WATERLOO — Black Hawk County is moving closer to a major solar energy project at its buildings.
The county government’s alternative energy committee has recommended the Board of Supervisors move forward with solar arrays at eight county-owned buildings.
Committee members presented a plan Tuesday to spend an estimated $1.23 million to install solar panels at the Pinecrest office building, three buildings at the secondary roads Longfellow Avenue complex, the Elk Run Road maintenance shop, conservation headquarters and maintenance shop on Airline Highway, and one building at the sheriff’s training center near Raymond.
Building Maintenance Superintendent Rory Geving said the move makes both environmental and economic sense.
The county’s electric bill at those buildings is expected to drop from $63,308 to $960 a year. Based on conservative energy rate hikes, the panels would pay for themselves in 14 to 16 years and generate a $1.4 million net savings during the 25-year warranty period for the panels.
Geving said the panels also would reduce emissions of carbon dioxide — the gas that is contributing to global climate change — by the equivalent of planting 417,000 trees or not driving 35.8 million vehicle miles.
“Looking at these eight facilities does have a significant impact on the carbon footprint,” he said.
Eric Giddens, of the University of Northern Iowa’s Center for Energy and Environmental Education, said the financial savings could be much larger if energy companies raise rates more than projected.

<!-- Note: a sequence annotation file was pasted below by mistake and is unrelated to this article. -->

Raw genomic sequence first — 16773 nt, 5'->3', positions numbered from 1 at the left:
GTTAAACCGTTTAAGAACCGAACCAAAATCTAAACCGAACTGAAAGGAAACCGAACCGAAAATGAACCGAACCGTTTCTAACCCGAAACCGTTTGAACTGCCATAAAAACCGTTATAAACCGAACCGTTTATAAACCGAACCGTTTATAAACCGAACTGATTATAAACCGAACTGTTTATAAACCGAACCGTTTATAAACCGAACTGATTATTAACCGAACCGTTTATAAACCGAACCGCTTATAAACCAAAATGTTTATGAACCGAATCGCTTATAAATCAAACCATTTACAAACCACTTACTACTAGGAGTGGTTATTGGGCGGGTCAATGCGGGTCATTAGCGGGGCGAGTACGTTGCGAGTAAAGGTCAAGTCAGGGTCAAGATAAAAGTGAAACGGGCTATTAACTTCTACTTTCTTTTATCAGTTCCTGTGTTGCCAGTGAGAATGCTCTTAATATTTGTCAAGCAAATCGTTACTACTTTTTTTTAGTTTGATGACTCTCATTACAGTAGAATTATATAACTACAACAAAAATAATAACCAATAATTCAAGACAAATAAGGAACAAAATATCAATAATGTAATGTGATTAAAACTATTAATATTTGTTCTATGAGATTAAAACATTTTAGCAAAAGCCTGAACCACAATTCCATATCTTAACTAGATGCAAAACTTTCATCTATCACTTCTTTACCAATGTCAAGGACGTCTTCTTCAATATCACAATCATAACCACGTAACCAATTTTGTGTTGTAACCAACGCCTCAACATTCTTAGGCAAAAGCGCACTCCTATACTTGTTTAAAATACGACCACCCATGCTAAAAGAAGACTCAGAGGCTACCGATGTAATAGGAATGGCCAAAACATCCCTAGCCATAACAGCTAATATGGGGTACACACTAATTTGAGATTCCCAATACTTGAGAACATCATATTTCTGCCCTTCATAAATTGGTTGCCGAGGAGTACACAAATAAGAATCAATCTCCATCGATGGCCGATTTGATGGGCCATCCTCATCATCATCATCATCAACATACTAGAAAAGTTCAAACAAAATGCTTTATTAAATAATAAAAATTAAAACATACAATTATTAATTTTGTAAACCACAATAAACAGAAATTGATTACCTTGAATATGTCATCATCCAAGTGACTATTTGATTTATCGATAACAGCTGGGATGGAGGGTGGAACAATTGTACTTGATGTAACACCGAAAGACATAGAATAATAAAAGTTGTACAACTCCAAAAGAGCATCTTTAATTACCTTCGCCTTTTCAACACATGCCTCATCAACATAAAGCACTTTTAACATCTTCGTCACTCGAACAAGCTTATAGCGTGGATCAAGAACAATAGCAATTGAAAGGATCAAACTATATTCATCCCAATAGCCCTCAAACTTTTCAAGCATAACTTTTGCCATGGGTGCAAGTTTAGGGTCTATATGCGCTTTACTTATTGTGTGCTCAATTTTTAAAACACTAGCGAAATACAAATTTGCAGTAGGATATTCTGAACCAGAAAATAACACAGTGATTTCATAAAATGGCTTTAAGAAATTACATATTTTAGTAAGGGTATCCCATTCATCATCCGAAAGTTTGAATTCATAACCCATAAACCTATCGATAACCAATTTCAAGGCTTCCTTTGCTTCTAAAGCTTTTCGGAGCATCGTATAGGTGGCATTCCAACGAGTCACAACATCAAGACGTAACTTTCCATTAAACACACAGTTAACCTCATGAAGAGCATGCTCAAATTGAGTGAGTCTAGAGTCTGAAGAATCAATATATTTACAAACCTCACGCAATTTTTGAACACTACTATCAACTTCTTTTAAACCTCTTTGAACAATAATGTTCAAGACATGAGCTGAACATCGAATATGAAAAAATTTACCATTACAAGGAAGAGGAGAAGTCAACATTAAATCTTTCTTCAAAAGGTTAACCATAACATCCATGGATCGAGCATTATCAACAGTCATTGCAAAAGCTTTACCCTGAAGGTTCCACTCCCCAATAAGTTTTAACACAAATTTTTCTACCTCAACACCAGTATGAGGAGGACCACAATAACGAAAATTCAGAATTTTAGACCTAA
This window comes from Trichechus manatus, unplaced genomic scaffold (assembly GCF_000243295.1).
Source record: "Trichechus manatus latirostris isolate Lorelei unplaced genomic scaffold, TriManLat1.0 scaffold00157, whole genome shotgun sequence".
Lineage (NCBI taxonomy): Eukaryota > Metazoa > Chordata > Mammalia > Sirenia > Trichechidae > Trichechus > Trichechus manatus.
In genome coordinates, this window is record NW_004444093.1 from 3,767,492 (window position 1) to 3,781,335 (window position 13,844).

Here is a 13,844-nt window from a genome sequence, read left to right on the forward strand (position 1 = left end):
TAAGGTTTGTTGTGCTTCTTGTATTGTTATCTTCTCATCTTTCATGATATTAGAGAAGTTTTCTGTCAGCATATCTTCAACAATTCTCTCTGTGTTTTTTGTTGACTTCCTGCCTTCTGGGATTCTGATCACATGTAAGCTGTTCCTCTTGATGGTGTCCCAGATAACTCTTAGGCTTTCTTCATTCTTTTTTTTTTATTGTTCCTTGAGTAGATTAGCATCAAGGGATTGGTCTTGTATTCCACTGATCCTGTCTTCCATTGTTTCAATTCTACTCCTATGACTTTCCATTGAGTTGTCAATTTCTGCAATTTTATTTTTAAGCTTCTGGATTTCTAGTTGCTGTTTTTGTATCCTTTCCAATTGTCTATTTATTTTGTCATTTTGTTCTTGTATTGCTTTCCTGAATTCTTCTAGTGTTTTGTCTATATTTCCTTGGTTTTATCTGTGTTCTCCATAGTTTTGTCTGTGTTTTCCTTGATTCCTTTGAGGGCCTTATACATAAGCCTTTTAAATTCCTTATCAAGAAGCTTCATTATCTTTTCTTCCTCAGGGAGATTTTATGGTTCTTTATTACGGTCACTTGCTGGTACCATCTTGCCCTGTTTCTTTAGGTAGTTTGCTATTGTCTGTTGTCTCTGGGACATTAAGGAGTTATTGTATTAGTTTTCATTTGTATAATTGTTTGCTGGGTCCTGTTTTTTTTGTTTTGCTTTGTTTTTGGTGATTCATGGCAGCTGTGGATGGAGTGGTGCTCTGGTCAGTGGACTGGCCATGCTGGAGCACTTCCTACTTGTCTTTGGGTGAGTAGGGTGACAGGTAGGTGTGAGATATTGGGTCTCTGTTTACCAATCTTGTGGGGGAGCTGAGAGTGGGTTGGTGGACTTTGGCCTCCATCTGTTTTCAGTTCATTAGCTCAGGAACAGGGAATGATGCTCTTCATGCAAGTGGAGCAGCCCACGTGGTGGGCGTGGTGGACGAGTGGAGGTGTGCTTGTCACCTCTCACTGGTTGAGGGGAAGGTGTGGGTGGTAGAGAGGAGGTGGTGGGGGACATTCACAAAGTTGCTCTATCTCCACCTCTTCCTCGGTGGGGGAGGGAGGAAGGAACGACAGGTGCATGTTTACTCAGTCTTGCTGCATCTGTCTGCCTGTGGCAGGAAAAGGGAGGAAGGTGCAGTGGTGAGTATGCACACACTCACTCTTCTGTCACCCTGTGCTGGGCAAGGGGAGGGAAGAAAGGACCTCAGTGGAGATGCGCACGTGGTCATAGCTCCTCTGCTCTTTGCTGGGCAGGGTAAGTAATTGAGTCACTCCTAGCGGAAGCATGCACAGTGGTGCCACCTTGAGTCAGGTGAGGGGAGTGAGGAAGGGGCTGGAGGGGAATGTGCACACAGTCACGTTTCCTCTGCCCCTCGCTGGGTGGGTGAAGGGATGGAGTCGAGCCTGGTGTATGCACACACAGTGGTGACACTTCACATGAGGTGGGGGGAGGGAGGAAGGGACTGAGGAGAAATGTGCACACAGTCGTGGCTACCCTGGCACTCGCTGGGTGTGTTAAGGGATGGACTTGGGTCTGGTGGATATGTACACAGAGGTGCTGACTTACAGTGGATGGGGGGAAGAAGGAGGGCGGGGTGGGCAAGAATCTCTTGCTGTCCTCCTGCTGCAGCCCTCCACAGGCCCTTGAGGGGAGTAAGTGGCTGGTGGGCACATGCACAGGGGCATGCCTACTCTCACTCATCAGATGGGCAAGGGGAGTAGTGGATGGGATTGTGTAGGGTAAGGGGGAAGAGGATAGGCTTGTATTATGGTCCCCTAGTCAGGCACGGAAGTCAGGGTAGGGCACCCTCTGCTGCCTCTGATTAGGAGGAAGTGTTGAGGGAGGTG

“I’m usually here to talk about the environmental impacts; I care deeply about that,” Giddens said. “But this is also hedging against some potential large increases in energy rates out into the future.
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“We just don’t know what’s going to happen with the investor-owned utility rates,” he said. “I think this is a great deal not only for the environment but also for the county’s treasury.”
Supervisor Tom Little said he wanted more information about how the panels would affect the county’s insurance rates before making a decision.
Supervisor Chris Schwartz, who served on the alternative energy committee, urged his colleagues to jump on board with the plan, especially at the large Pinecrest building representing $945,000 of the overall plan.
“Pinecrest is where we have the biggest impact both financially and environmentally,” Schwartz said. “I think it’s really critical that we include that.”
Schwartz cited the current fires destroying the Amazon rain forest and failure of national governments to act on climate change as a need to act locally.
“It really kind of leaves it up to local governments around the country and around the world to make those differences,” he said. “We’ve got that opportunity here right now to do something really spectacular that’s going to benefit your children and grandchildren and generations.”
The Black Hawk County Conservation Board recently installed solar panels with donated funds on the Hartman Reserve Nature Center. The county is not looking at solar panels on the courthouse or jail, because the financial analysis showed a poor payback at this point.
Board members put no timeline on when the plan will return for a vote.